Commentary: A Moroun Amendment?
You have to give Matty Moroun, the 84-year-old owner of the Ambassador Bridge, credit for something. To steal the old Timex watch slogan, he takes a licking and keeps on ticking.
When the courts told him to live up to an agreement he made with the state about road improvements around the bridge, known as the Gateway project, he ignored the judge’s orders for two years.
After he was finally tossed in jail in January, he still failed to comply until a judge took the project away from him and made him pay the state to do it right. He appealed that, but the Michigan Court of Appeals turned him down. Now he’s appealing again, to the state supreme court. And though he is likely to lose again, Matty Moroun is a full employment act for a phalanx of lawyers.
It’s pretty clear that Moroun is losing on Gateway. But there’s another battle that means much more to him, and so far he’s winning that one. He desperately wants to prevent a second bridge from being built. Governor Snyder, the government of Canada, and virtually every business interest wants and needs a second bridge.
But thanks to heavy campaign contributions to the Michigan legislature, Moroun has prevented a bridge bill from even coming to a vote. However, the governor is now exploring ways to build a New International Trade Crossing without involving the legislature.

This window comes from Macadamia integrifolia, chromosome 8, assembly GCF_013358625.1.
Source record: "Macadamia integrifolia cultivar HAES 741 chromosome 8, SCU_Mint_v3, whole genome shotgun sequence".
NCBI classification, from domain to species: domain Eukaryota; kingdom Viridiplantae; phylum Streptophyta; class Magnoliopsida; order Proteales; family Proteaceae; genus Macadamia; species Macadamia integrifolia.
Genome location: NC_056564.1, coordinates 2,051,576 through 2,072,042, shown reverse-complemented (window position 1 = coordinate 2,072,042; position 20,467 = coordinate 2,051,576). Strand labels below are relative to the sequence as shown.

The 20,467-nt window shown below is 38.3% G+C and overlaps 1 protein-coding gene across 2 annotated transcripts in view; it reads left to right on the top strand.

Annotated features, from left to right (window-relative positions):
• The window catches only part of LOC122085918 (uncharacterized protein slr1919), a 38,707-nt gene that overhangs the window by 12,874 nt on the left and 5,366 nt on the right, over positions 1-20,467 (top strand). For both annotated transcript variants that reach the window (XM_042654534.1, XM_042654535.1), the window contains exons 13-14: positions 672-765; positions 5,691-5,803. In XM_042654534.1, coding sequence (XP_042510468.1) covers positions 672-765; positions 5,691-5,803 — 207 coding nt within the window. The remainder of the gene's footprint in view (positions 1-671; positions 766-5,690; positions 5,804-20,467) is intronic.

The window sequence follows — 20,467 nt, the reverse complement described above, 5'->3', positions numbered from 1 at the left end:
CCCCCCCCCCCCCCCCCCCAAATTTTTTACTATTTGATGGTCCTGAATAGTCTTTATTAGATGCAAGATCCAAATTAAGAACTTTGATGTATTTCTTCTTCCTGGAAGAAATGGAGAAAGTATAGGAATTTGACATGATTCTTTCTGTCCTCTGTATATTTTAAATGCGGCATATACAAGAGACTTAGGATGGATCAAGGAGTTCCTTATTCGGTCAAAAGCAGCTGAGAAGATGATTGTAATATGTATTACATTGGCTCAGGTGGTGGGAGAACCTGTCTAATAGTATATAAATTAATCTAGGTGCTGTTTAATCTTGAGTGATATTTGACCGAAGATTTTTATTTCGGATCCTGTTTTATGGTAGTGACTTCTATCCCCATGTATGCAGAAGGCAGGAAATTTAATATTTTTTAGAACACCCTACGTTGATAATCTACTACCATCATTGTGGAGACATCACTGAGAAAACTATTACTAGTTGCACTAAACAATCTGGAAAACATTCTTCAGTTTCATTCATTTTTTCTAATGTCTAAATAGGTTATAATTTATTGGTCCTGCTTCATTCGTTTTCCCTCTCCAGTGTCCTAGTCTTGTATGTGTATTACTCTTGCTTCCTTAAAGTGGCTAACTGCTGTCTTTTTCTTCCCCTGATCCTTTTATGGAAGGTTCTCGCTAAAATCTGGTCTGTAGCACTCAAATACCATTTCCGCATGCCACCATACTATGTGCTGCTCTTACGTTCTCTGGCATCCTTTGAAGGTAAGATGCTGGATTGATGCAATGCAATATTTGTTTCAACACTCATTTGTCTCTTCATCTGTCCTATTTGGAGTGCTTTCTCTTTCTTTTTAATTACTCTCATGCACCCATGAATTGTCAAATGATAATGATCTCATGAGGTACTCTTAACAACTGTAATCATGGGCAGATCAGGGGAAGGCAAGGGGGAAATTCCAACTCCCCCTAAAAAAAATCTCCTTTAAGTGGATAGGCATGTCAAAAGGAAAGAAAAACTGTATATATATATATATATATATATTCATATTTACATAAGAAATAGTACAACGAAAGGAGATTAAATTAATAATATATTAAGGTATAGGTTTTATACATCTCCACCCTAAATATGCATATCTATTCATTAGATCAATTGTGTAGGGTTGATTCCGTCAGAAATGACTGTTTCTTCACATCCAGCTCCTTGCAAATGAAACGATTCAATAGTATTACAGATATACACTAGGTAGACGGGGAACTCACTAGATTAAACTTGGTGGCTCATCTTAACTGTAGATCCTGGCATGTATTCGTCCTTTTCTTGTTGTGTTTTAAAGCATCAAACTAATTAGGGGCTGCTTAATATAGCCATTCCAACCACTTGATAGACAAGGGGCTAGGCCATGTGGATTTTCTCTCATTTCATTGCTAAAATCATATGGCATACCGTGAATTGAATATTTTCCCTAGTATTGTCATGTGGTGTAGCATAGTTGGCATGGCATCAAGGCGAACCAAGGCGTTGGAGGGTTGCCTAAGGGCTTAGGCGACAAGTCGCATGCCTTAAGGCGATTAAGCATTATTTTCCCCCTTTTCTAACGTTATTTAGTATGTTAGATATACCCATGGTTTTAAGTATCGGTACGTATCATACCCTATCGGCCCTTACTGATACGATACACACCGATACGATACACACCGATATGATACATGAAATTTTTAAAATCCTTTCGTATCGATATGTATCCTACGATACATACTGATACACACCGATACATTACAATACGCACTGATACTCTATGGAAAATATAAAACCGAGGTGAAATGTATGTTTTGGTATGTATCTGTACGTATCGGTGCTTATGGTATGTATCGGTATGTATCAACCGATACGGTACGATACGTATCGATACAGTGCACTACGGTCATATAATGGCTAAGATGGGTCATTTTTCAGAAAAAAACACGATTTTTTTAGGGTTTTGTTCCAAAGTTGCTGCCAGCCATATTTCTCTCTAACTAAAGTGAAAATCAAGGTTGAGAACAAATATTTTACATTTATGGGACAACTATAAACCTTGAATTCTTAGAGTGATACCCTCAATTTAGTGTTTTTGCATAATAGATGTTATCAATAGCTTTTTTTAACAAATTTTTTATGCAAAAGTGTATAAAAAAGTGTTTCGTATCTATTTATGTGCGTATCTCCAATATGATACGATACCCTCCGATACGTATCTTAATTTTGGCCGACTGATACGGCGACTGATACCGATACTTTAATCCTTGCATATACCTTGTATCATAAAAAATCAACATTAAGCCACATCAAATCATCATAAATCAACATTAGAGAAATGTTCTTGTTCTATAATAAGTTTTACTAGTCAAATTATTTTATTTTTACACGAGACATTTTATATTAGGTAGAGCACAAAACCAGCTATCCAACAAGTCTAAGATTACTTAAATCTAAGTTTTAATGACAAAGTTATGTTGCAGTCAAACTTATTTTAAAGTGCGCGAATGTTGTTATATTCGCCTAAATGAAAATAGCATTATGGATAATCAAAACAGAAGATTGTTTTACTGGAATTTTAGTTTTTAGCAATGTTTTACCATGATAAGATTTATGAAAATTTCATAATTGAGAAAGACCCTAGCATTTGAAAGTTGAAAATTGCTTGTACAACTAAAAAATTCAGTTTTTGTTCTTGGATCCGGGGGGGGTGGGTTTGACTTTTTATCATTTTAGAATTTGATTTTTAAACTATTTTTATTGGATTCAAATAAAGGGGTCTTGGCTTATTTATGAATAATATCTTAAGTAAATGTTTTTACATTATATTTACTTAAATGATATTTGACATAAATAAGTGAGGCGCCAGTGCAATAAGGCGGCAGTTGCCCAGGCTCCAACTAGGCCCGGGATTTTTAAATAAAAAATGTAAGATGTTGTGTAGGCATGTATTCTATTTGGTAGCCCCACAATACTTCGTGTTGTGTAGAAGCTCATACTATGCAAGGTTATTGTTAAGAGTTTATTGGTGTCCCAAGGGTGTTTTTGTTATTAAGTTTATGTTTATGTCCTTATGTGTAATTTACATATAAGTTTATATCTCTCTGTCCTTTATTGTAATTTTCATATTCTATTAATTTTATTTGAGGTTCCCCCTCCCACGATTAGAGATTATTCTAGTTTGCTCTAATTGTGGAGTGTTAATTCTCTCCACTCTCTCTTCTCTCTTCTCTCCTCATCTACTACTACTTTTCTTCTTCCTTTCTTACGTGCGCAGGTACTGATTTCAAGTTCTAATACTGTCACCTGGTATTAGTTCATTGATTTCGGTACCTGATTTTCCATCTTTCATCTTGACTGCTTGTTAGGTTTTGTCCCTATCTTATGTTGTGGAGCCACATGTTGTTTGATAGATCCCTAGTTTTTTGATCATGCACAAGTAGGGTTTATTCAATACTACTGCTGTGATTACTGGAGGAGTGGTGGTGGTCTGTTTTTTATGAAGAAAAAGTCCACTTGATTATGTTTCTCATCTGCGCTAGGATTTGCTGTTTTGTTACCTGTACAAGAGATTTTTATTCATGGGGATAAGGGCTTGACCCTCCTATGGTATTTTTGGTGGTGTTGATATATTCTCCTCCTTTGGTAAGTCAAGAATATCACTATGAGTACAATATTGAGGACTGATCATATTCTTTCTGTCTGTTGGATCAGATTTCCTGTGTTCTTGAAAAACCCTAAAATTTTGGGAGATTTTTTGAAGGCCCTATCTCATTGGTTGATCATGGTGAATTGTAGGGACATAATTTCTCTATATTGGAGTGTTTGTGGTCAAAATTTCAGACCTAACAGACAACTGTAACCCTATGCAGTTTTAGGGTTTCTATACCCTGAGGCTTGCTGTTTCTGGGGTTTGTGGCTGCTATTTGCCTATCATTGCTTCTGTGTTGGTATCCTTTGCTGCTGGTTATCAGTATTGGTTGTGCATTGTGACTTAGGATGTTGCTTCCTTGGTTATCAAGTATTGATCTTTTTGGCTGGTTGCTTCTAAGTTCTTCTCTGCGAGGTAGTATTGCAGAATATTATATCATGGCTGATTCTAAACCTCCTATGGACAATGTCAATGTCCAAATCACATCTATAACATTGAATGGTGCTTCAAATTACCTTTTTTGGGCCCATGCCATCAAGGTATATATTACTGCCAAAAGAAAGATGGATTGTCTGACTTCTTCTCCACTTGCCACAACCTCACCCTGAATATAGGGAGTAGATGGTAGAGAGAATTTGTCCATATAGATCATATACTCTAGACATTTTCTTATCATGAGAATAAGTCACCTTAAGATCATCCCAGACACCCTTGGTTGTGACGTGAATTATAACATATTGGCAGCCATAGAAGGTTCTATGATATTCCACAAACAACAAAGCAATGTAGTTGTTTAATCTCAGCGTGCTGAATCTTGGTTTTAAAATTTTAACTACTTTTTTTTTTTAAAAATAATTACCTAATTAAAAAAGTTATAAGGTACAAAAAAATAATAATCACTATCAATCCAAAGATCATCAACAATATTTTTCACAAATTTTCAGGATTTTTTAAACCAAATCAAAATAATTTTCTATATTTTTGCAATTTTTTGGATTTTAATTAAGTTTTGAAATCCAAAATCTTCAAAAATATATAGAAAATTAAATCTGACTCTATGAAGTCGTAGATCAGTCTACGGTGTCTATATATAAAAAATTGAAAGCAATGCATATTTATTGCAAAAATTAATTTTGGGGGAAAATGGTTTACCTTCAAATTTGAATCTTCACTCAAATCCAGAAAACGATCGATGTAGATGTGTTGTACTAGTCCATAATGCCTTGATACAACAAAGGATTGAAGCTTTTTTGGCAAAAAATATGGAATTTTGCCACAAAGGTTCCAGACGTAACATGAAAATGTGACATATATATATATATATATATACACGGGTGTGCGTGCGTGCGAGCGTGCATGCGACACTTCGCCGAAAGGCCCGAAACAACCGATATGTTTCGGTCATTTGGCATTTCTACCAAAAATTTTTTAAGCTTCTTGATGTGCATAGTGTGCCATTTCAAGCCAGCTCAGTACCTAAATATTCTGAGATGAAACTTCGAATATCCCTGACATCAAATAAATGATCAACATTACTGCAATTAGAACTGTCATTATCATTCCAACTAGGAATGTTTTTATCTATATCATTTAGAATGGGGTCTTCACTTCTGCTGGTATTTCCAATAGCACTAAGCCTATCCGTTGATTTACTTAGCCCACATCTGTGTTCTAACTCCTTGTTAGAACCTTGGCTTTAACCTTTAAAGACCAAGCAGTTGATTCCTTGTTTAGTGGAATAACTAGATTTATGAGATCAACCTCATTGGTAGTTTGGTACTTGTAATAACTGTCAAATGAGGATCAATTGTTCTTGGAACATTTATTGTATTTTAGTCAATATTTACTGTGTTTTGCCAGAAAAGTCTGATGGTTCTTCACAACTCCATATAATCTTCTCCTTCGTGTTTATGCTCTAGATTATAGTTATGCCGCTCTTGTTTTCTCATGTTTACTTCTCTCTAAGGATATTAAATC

Since construction would cost the taxpayers nothing, the governor can probably do that legally. But in an attempt to head this off, Moroun sprung a surprise late last week: His Detroit International Bridge Company, which runs the Ambassador Bridge, announced it would try to get a state constitutional amendment on the ballot this November. The amendment would say that the state couldn’t build any new bridge or tunnel without a statewide popular vote.
Getting an amendment on the ballot won’t be cheap. Phil Power, the founder of the non-partisan Center for Michigan, estimates getting enough signatures by the July deadline would cost Moroun at least $2.6 million.
Add to that legal and advertising fees. Then there would be more expenses for the fall campaign -- millions more, if he wants to win. It’s not clear, however, if it would pass or if it would even work, if, as many expect, the governor gets a new bridge underway before then. We usually don’t allow ex post facto laws.
There’s also something else to consider. In a column in the forthcoming issue of the Center for Michigan’s magazine, Bridge, Power asks, “should a measure designed to protect a privately held monopoly from competition be inserted,” into our state constitution?
Well, of course it shouldn’t be, and doing so would cheapen and demean the constitution. But Matty Moroun has, I suppose, every right to try. Nobody can say he hasn’t been tenacious in his efforts to protect his monopoly. But what bothers me is that the people have a right to be protected, too. Allowing a private monopoly total control over the nation’s most financially important border crossing is bad public policy at best and highly dangerous at worst.
Protecting us from such situations is what leaders are for.
I just wish Michigan had a few more of those.